In some ways, states like Arizona—not California—are the true testbeds for Tesla’s future. Yes, far more people reserved Model 3 vehicles in California than in Arizona. But demand in a state where people must go out of their way to reserve, buy, and drive an electric vehicle can help gauge acceptance by the general public across the United States. In Arizona, it wasn’t just the number of people that showed up to reserve a Model 3 that surprised me. It was who was lining up, and their willingness to throw down $1,000 to reserve a car nobody had seen publicly yet.
Back to the Ticket Guy
The ticket guy is Jarod Prosise, a software engineer at Garmin, who has never driven a Tesla before. He’s never been a passenger in one either. Yet here he is, No. 3 in line, ready to plunk down $1,000 for a car he’s never seen, let alone driven. And in that line of more than 900 people, Prosise wasn’t so unusual.
Of the 30-odd people I spoke to, three-quarters had never driven a Tesla before. Many owned electric hybrids, the Prius being the most common. But others owned gas-guzzling SUVs and sports cars, and they said never seriously considered buying a hybrid before.
Of course, there were those who seemed to fit the Tesla profile more closely. The No. 1 person in line, Dave Shackelford of Phoenix, owns a 2013 Nissan Leaf with a license plate that says “Tesla” and is a “huge fan” of CEO Elon Musk. Shackelford said he was compelled to show up and reserve a Model 3 in part because Tesla is “the only car company that takes electric cars seriously.”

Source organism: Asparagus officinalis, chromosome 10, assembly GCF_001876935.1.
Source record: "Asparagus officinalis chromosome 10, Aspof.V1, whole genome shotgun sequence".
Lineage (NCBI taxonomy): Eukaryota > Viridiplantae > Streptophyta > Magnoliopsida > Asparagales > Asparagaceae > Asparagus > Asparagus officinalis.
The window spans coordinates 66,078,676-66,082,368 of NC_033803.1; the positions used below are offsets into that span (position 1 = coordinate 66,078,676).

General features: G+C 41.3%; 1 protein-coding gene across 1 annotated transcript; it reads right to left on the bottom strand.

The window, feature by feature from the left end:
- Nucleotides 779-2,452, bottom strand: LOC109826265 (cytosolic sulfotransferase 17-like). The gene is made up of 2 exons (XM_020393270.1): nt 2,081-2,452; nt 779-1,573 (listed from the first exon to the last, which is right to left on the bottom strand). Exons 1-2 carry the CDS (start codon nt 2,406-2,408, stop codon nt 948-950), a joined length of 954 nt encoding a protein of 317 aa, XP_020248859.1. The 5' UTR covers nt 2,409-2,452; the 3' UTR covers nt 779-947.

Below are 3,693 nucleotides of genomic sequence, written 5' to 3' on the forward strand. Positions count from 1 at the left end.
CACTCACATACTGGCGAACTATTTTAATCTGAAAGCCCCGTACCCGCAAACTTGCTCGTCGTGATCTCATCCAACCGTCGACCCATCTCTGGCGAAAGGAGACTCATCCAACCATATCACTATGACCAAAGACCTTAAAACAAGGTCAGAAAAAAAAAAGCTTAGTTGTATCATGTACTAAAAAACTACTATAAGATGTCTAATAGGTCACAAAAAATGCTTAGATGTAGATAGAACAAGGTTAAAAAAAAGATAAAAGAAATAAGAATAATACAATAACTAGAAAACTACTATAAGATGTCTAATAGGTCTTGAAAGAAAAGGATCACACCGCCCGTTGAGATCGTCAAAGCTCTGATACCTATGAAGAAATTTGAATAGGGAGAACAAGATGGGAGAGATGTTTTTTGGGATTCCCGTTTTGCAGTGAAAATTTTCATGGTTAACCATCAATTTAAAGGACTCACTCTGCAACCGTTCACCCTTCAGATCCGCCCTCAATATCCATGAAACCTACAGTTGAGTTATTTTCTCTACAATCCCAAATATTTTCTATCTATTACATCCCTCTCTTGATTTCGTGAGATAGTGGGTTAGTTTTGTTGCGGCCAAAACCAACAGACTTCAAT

The people waiting in line represented a range of ages—from folks in their 60s to others in their early 30s—and came from all over the state, including Tucson, Flagstaff, and Prescott. Most of the ones I interviewed had professional jobs—a few engineers, software developers, a veterinarian, an IT specialist, and even the director of public relations over at GoDaddy.com.
They all shared one thing in common: every one of them handed over $1,000 deposits—albeit refundable ones—without actually seeing the product. The Model 3 wouldn’t be unveiled until later that night.
The phenomenon wasn’t isolated to Arizona. By the time CEO Elon Musk took the stage to unveil the Model 3, more than 115,000 reservations had been made worldwide—and that figure has certainly grown since that tally. If all of those reservation holders actually buy a Model 3, that’s more than $4 billion in revenue for Tesla.
It was a turnout that seemed to even catch a normally optimistic Tesla staff by surprise. Everyone except the ticket guy.
Prosise says he arrived at 5:43 a.m. A couple dozen other people were there, and a line formed. Within a few minutes, a security guard told them they couldn’t congregate until 8:45 a.m. Prosise had anticipated a large crowd as well as an equally unprepared staff and security. Before he left his house that morning, Prosise grabbed a roll of tickets, the remains of a raffle from a baby shower his wife had hosted the year before.
Prosise handed out the tickets to the now anxious and ever-cranky group. The tickets would allow them to disperse as security had asked while still maintaining their place in line. By 9 a.m., he had passed out 230 tickets, the official line was finally established, and Tesla staff had agreed to honor his unofficial fan-based ticket system.
An hour and three minutes later, Prosise and a few other early birds exited the Tesla store amid cheers from the crowd and shouts of congratulations.